The coronavirus crisis has turned life as we know it upside down. Since March, millions of people have been sheltering at home without a clear answer regarding when life will resemble something close to normal again. We’re consequently experiencing an unprecedented level of widespread anxiety. At Brightside, the telemedicine service I cofounded to provide expert care for depression and anxiety, we’ve seen a 50% surge in new members seeking mental health support. Countless people are wondering if the discomfort they’re experiencing is “normal” or if others are in the same boat.
Not only is the feeling normal given the circumstances. It has a name: adjustment disorder. Clinically speaking, adjustment disorder is a stress response syndrome people experience in light of an identifiable life stressor (loss of a loved one, job, or home due to a natural disaster, etc.). In the absence of a catastrophe, generally around 1% of the population experience it. The COVID-19 crisis has challenged our notions of what to expect from our lives, our routines, and the core institutions in our society. Many of the things we cherish and value now seem more fragile than we imagined.
The number of people experiencing adjustment disorder has likely skyrocketed, with people suffering from heightened anxiety, a depressed mood (often called situational depression), and trouble focusing on work or school. In the worst cases, it can also increase the risk of suicidal ideation and substance abuse.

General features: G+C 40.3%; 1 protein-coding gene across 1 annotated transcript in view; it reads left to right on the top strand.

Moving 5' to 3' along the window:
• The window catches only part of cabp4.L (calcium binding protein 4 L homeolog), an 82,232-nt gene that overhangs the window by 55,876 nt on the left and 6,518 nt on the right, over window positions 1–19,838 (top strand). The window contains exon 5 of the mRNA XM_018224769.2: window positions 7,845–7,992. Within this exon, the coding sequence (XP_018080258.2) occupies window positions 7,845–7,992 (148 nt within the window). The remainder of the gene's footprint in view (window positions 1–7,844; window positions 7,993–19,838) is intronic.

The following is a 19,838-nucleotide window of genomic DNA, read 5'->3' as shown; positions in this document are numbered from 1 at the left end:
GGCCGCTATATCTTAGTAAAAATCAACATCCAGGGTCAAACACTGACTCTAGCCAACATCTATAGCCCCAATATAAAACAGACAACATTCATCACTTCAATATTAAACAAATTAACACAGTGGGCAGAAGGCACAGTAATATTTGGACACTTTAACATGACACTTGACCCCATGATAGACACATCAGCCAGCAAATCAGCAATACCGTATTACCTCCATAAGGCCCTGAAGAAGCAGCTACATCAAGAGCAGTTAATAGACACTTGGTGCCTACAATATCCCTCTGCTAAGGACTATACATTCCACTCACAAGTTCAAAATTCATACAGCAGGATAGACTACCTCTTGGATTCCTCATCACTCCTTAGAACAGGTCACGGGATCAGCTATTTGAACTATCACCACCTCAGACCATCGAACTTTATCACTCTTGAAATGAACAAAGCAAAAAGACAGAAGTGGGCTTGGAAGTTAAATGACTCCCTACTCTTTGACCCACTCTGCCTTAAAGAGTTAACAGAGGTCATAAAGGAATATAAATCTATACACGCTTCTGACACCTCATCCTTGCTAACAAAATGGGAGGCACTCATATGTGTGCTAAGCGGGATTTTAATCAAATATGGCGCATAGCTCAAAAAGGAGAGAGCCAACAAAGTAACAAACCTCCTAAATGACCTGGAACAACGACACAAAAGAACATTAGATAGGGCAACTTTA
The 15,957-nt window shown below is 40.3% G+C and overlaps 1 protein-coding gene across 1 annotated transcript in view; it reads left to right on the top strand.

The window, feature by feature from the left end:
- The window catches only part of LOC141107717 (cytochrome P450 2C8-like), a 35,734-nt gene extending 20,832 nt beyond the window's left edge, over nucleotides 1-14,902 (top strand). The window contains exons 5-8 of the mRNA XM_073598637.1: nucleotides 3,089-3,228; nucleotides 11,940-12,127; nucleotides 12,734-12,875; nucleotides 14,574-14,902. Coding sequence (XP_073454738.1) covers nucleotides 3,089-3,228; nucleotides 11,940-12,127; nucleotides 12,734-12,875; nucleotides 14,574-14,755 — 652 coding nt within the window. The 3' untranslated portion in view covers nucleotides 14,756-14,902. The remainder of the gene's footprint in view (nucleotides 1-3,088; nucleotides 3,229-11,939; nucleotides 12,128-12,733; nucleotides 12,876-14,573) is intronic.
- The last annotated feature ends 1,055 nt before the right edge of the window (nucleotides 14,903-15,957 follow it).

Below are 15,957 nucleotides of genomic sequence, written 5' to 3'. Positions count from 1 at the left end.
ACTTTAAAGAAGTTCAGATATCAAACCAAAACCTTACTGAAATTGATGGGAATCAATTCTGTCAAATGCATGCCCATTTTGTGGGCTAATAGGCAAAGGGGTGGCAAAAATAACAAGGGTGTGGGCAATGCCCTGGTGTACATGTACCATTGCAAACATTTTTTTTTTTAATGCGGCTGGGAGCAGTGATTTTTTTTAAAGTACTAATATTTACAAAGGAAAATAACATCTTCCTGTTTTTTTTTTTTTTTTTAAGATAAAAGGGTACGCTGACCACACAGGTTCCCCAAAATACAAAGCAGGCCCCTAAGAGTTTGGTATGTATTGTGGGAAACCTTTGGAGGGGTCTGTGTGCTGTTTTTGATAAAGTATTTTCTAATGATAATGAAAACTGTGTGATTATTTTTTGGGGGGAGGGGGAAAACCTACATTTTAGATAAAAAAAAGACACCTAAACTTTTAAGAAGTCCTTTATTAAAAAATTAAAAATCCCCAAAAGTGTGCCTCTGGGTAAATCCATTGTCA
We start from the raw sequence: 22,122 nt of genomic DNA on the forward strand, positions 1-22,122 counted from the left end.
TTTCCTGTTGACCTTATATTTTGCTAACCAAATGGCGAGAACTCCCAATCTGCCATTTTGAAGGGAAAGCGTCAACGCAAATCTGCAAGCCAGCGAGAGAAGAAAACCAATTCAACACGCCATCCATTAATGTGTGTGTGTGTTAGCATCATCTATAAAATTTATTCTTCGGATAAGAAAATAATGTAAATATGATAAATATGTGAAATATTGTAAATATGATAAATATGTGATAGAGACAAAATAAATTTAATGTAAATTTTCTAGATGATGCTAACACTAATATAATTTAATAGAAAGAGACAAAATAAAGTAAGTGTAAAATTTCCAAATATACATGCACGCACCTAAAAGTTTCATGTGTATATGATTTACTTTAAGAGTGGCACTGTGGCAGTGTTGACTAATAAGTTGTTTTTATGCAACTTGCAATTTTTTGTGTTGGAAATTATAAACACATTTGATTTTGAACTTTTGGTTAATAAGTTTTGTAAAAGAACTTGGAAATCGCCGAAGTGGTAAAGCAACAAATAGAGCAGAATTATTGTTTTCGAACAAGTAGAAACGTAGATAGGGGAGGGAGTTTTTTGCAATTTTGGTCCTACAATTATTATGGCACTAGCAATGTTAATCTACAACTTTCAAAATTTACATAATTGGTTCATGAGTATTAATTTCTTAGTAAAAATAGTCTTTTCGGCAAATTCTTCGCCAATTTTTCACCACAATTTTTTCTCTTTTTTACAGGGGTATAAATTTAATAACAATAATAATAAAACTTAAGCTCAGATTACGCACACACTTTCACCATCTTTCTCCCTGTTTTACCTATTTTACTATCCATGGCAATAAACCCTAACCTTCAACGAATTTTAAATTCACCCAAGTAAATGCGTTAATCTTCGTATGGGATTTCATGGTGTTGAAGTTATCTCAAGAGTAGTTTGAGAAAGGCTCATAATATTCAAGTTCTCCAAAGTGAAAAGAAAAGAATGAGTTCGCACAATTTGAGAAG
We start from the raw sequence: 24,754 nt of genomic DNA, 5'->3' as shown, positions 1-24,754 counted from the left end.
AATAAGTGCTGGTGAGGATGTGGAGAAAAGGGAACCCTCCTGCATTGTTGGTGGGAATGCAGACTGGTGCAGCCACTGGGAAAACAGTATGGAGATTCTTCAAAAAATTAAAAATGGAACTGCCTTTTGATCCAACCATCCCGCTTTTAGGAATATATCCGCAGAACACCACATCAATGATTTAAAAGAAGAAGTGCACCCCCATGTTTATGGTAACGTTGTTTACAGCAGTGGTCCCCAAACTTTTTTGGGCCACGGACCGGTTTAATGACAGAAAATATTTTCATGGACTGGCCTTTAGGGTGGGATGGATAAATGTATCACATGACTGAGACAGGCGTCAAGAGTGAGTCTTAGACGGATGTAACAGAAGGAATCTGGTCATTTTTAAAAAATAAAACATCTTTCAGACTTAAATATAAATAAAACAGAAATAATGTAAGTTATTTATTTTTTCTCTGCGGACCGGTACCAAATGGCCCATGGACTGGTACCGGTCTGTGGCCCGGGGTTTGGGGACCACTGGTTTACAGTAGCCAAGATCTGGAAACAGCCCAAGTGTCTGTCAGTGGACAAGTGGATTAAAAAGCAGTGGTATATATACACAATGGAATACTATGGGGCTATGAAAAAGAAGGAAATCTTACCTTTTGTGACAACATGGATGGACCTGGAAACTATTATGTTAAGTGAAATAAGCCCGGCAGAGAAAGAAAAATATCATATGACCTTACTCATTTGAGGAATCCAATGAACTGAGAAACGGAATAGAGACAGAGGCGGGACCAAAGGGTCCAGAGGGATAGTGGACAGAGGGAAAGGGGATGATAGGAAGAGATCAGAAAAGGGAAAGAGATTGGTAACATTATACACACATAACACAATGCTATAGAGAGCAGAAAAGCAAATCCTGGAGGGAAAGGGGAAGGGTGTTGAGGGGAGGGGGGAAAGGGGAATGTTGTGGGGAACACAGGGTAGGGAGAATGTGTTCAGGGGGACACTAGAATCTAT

If this sounds like something you’re experiencing, you might be asking yourself a few questions. How long will it last and what can you do to feel better? Is professional treatment necessary? How can it be safely accessed from home? Or, if you run a company, how can you help your team weather this storm? Let’s dive in.
Symptoms and timelines
Symptoms of adjustment disorder typically start within three months of the stressful incident. They can feel a lot like depression and anxiety, and in some cases evolve into more full-fledged cases of mental health disorders (more on that later). In addition to the symptoms outlined above, you may notice that you no longer enjoy things that used to bring pleasure, or experience trouble with sleeping or appetite, or find yourself avoiding important tasks more often than usual.
Typically, symptoms last no longer than six months after the stressful event. However, chronic adjustment disorder can persist, especially if what’s causing it is ongoing, such as unemployment, illness, or in our case, many of these factors combined within a global pandemic. Acknowledging symptoms early, and creating a plan to tackle them head-on, can help avoid prolonging the symptoms or have them evolve into clinical depression or anxiety.
What you can do to feel better
For the majority of people experiencing adjustment disorder, symptoms will be temporary. Unlike clinical depression, which does not require a reason or stressful life event to be associated with it, what triggers adjustment disorder will, in most cases, eventually come to an end. Timelines related to COVID-19 remain uncertain, which exacerbates the anxiety associated with it. But reminding yourself that we will get to the other side of this can greatly help your mental state.
Addressing your feelings is also helpful. When I am working with patients, I ask people to name the emotion they’re feeling. This seems simple, but categorizing the feeling can be very helpful. If there’s something specific you are worried about, hit the play button and imagine how that worry plays out. If there is something you can specifically do to alleviate it or avert it, then act on it. If it is out of your control, it is probably best to distract or sublimate with a soothing activity—exercise, a walk in fresh air, stretching, a warm bath, cooking, art projects, etc.